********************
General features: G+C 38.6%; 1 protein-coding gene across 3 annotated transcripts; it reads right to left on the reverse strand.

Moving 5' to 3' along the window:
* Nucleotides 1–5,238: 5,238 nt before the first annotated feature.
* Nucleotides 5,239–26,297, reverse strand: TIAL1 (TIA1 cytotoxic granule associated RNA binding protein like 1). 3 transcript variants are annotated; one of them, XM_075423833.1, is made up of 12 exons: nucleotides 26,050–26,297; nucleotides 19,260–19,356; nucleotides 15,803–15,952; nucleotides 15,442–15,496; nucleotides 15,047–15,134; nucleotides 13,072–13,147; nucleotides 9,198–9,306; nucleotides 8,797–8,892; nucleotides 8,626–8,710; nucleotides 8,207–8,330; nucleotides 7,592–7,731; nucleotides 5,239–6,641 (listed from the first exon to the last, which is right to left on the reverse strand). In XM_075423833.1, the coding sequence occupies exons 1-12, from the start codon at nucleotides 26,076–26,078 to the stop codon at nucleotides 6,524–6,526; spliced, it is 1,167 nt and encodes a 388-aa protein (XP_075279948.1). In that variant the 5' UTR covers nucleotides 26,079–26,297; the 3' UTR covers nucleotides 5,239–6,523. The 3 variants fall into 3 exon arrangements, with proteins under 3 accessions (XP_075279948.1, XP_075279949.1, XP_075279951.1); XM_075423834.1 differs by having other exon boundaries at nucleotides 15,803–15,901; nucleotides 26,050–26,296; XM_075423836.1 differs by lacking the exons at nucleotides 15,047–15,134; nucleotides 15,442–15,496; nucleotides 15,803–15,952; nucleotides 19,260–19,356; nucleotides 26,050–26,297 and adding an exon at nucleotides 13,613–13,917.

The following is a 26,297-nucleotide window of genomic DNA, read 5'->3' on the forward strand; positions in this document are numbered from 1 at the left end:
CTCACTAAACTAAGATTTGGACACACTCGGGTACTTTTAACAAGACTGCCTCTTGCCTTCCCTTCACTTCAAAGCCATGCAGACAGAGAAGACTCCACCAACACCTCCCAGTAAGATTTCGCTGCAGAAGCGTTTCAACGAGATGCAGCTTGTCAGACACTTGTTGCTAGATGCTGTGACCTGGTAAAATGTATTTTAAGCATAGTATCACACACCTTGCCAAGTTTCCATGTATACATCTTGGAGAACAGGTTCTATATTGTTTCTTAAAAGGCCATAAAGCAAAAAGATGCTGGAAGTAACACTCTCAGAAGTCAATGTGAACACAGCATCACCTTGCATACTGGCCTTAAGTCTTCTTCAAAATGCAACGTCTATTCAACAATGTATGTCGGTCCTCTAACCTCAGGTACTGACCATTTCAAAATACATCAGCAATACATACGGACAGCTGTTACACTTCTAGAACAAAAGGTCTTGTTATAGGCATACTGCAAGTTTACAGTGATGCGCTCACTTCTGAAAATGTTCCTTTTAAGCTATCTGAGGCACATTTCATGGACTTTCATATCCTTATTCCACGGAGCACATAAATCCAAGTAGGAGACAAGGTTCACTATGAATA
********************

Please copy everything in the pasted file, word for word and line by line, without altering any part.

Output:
General features: G+C 38.6%; 1 protein-coding gene across 3 annotated transcripts; it reads right to left on the reverse strand.

Moving 5' to 3' along the window:
* Nucleotides 1–5,238: 5,238 nt before the first annotated feature.
* Nucleotides 5,239–26,297, reverse strand: TIAL1 (TIA1 cytotoxic granule associated RNA binding protein like 1). 3 transcript variants are annotated; one of them, XM_075423833.1, is made up of 12 exons: nucleotides 26,050–26,297; nucleotides 19,260–19,356; nucleotides 15,803–15,952; nucleotides 15,442–15,496; nucleotides 15,047–15,134; nucleotides 13,072–13,147; nucleotides 9,198–9,306; nucleotides 8,797–8,892; nucleotides 8,626–8,710; nucleotides 8,207–8,330; nucleotides 7,592–7,731; nucleotides 5,239–6,641 (listed from the first exon to the last, which is right to left on the reverse strand). In XM_075423833.1, the coding sequence occupies exons 1-12, from the start codon at nucleotides 26,076–26,078 to the stop codon at nucleotides 6,524–6,526; spliced, it is 1,167 nt and encodes a 388-aa protein (XP_075279948.1). In that variant the 5' UTR covers nucleotides 26,079–26,297; the 3' UTR covers nucleotides 5,239–6,523. The 3 variants fall into 3 exon arrangements, with proteins under 3 accessions (XP_075279948.1, XP_075279949.1, XP_075279951.1); XM_075423834.1 differs by having other exon boundaries at nucleotides 15,803–15,901; nucleotides 26,050–26,296; XM_075423836.1 differs by lacking the exons at nucleotides 15,047–15,134; nucleotides 15,442–15,496; nucleotides 15,803–15,952; nucleotides 19,260–19,356; nucleotides 26,050–26,297 and adding an exon at nucleotides 13,613–13,917.

The following is a 26,297-nucleotide window of genomic DNA, read 5'->3' on the forward strand; positions in this document are numbered from 1 at the left end:
CTCACTAAACTAAGATTTGGACACACTCGGGTACTTTTAACAAGACTGCCTCTTGCCTTCCCTTCACTTCAAAGCCATGCAGACAGAGAAGACTCCACCAACACCTCCCAGTAAGATTTCGCTGCAGAAGCGTTTCAACGAGATGCAGCTTGTCAGACACTTGTTGCTAGATGCTGTGACCTGGTAAAATGTATTTTAAGCATAGTATCACACACCTTGCCAAGTTTCCATGTATACATCTTGGAGAACAGGTTCTATATTGTTTCTTAAAAGGCCATAAAGCAAAAAGATGCTGGAAGTAACACTCTCAGAAGTCAATGTGAACACAGCATCACCTTGCATACTGGCCTTAAGTCTTCTTCAAAATGCAACGTCTATTCAACAATGTATGTCGGTCCTCTAACCTCAGGTACTGACCATTTCAAAATACATCAGCAATACATACGGACAGCTGTTACACTTCTAGAACAAAAGGTCTTGTTATAGGCATACTGCAAGTTTACAGTGATGCGCTCACTTCTGAAAATGTTCCTTTTAAGCTATCTGAGGCACATTTCATGGACTTTCATATCCTTATTCCACGGAGCACATAAATCCAAGTAGGAGACAAGGTTCACTATGAATA